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专栏 - 向Anne提问

你该何时告诉老板你怀孕了?

Anne Fisher 2014年04月16日

Anne Fisher为《财富》杂志《向Anne提问》的专栏作者,这个职场专栏始于1996年,帮助读者适应经济的兴衰起落、行业转换,以及工作中面临的各种困惑。
怀孕的女性当然享有法定权利,但办公室政治也不可轻忽。本文将教你如何应对这种可能比较棘手的问题。

    亲爱的安妮:我是一名高级软件开发工程师,已经有一个女儿,最近刚刚发现自己又怀上了二胎。这当然是喜事,但问题在于,我的第一次怀孕状况百出,要卧床休息多周(无法去办公室上班)。幸运的是,当时的老板很有同情心,公司没什么要紧事的话我可以大多数时间在家工作。

    但这一次我换了一家公司,老板和团队成员都是单身男士,当为数不多的女同事因怀孕生产休假的时候,这些男士,委婉地说,一直都不太能适应。我该现在就告诉老板,我可能不得不休假一段时间吗?或者我应该观望一下?一方面,我不想让别人认为我在隐瞒什么,希望尽早告诉老板,以便他能制定应急方案。另一方面,由于担心可能会带来不利影响,我又有些犹豫要不要说。您有什么建议?——D.I.O.

    亲爱的D.I.O.:首先说声恭喜!其次,希望你的公司规模在15人以上。原因是,如果这样的话,你将受1978年通过的联邦《怀孕歧视法案》(Pregnancy Discrimination Act)的保护,可以免受那些不利“影响”的困扰。律师汤姆•斯皮格尔表示:“了解自己的权利是关键。”斯皮格尔的新书《怀孕等于失业!保护职场父母和其他护理工作者》(You're Pregnant? You're Fired!: Protecting Mothers, Fathers, and Other Caregivers in the Workplace.)即将发行。

    斯皮格尔表示,在大多数设有法务部的大公司,管理者至少会大致明白,他们不能因为员工怀孕而采取任何不利措施,包括解聘或降职。但即便如此,在过去十年里,每年上诉到美国公平就业机会委员会(Equal Employment Opportunity Commission)的怀孕歧视案件数量一直在增加,从2010年开始有小幅减少,从4,029起减少到去年的3,541起。

    斯皮格尔推测,该类案件的普遍性“可能是因为职场女性越来越多,而且更多人会推迟生育,直到她们在职场上达到足够的高度,这导致风险也变得更高。”他补充道,在男性主导的行业(如软件开发等),“基层管理人员可能并不熟悉该类法律。”

    

    Dear Annie:I am a senior software developer with one daughter, and I just found out I'm expecting a second child. This is great news, of course, but the problem is, my first pregnancy was very complicated, requiring several weeks of bed rest (i.e., absence from the office). Luckily, my boss back then was sympathetic, and I could work from home most of the time without any major problem.

    This time, though, I'm working for a different company, and my boss and teammates are all single men who have not been very accommodating, to put it mildly, when the few other women here have taken pregnancy leave, maternity leave, etc. Should I tell my boss now that I might have to be out for a while? Or should I wait and see? On the one hand, I don't want to seem as if I'm hiding anything, and I do want to give him enough advance notice to come up with a Plan B. On the other hand, I hesitate to bring this up, in case there are repercussions. Your thoughts? -- Due in October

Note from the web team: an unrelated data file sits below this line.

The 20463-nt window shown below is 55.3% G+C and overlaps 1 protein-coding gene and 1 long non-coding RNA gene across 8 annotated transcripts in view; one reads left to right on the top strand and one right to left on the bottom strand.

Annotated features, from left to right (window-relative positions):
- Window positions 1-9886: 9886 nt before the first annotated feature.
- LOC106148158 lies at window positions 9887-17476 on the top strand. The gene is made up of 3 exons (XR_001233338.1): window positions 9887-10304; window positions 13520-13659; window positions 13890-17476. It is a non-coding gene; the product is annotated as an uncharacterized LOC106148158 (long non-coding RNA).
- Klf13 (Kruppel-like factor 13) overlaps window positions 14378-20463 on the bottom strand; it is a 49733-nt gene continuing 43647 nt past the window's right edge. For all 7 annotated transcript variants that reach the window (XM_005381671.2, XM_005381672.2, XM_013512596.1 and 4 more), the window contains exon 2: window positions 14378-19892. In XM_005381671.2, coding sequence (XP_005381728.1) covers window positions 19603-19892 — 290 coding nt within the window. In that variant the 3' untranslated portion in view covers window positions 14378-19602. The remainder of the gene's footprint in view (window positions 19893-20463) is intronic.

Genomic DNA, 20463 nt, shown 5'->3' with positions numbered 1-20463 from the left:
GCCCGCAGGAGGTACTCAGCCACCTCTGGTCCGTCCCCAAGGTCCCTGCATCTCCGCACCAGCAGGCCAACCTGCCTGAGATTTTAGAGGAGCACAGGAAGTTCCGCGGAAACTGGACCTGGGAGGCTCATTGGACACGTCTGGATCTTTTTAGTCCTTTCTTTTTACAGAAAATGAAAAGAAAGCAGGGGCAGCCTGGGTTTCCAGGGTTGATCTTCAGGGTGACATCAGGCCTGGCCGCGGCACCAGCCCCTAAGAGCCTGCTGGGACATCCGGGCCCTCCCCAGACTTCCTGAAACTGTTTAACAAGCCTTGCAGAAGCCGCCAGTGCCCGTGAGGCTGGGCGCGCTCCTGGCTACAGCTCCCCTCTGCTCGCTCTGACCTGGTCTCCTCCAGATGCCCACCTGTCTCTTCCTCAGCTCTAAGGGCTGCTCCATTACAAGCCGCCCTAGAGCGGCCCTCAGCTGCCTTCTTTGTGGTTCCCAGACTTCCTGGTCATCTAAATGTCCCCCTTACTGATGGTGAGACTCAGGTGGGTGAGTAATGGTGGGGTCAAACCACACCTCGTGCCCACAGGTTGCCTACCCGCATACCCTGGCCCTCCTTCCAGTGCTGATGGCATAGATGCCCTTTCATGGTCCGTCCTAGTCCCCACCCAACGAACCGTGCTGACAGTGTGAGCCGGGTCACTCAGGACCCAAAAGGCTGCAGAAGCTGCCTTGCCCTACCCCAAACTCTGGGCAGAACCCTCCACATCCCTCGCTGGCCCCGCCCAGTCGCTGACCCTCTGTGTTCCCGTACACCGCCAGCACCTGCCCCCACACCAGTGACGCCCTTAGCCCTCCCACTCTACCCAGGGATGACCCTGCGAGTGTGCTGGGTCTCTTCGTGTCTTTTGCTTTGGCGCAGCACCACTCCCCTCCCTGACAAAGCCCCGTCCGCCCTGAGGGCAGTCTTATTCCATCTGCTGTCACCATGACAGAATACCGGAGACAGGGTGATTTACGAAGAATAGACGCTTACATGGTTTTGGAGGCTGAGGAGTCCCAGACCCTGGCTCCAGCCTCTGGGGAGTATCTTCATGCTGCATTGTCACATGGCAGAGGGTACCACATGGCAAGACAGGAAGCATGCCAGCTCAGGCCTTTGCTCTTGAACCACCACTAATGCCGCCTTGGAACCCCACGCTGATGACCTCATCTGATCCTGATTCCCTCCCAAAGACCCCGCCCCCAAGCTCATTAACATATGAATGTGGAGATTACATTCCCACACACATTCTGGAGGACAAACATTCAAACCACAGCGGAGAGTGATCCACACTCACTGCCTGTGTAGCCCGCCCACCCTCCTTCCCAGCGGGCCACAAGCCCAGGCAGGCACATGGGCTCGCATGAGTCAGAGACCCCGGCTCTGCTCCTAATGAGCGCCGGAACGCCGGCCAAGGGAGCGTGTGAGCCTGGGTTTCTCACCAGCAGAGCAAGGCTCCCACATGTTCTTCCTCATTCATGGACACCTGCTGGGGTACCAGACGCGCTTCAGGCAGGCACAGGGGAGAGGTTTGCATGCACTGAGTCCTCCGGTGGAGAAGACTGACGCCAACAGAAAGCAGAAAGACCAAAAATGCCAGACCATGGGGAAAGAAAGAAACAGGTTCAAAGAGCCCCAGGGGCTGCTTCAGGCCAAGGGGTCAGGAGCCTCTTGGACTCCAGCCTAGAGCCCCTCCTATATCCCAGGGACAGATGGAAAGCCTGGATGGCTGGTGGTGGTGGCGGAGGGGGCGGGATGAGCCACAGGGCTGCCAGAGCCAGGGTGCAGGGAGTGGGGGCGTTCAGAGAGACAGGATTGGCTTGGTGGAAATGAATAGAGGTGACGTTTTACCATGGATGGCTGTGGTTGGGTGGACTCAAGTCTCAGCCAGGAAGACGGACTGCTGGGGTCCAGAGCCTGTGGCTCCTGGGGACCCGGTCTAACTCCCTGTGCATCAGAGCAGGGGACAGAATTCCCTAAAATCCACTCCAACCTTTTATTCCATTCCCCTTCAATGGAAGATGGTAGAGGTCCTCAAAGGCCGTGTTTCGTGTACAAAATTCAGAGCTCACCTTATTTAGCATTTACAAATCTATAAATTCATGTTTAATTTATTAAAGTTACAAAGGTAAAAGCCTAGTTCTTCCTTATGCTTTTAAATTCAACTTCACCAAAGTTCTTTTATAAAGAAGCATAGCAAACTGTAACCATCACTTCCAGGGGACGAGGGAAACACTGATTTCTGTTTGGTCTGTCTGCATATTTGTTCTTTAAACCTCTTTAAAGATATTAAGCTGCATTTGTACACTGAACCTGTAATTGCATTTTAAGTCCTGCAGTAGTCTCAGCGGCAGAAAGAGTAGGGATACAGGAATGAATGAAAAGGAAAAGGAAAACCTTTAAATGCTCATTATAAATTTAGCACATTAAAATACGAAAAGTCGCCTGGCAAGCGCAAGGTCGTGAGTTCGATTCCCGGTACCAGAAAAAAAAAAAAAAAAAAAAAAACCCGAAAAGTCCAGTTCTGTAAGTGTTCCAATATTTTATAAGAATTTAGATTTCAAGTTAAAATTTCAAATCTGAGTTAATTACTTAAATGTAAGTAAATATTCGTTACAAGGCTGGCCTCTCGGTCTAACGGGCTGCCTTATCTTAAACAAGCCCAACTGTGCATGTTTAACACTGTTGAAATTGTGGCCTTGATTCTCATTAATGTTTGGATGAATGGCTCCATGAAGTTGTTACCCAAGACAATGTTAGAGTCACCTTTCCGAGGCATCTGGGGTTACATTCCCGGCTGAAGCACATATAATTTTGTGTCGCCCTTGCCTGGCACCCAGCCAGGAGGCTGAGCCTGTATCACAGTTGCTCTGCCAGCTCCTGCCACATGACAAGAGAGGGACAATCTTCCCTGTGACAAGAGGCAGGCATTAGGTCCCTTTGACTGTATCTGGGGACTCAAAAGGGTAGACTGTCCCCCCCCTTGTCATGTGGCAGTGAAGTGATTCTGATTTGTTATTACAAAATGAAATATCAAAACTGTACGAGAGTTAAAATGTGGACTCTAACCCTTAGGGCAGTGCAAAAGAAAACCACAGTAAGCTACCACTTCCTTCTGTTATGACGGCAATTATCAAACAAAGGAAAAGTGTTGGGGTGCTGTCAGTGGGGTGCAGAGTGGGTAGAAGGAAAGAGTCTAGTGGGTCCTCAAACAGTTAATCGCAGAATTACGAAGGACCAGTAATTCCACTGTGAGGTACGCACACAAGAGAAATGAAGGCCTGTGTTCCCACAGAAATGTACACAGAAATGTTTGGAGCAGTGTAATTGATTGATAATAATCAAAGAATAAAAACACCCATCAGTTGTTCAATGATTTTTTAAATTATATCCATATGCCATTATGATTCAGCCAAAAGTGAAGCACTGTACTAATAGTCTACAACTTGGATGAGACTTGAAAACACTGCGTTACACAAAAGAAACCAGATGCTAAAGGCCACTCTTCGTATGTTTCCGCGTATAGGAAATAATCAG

Dear D.I.O.:First, congratulations! And second, here's hoping you work for a company that has 15 or more employees because, if so, the federal Pregnancy Discrimination Act of 1978 protects you from most of the ominous-sounding "repercussions" you refer to. "Knowing your rights is key," says Tom Spiggle, an attorney and author of the forthcoming book, You're Pregnant? You're Fired!: Protecting Mothers, Fathers, and Other Caregivers in the Workplace.

    At most big companies with vigilant legal departments, he notes, managers are at least vaguely aware that they can't take any adverse action, including firing or demoting you, just because you're expecting. Even so, the number of pregnancy discrimination cases filed with the federal Equal Employment Opportunity Commission has been rising for the past decade or so, falling slightly since 2010, from 4,029 to 3,541 last year.

    The prevalence of these cases, Spiggle speculates, is "probably because there are more women in the workplace, and more of them are delaying childbearing until they're farther along in their careers, so the stakes are higher." He adds that, in predominantly male businesses (like software development, for example), "front-line supervisors may not be too familiar with the law."        

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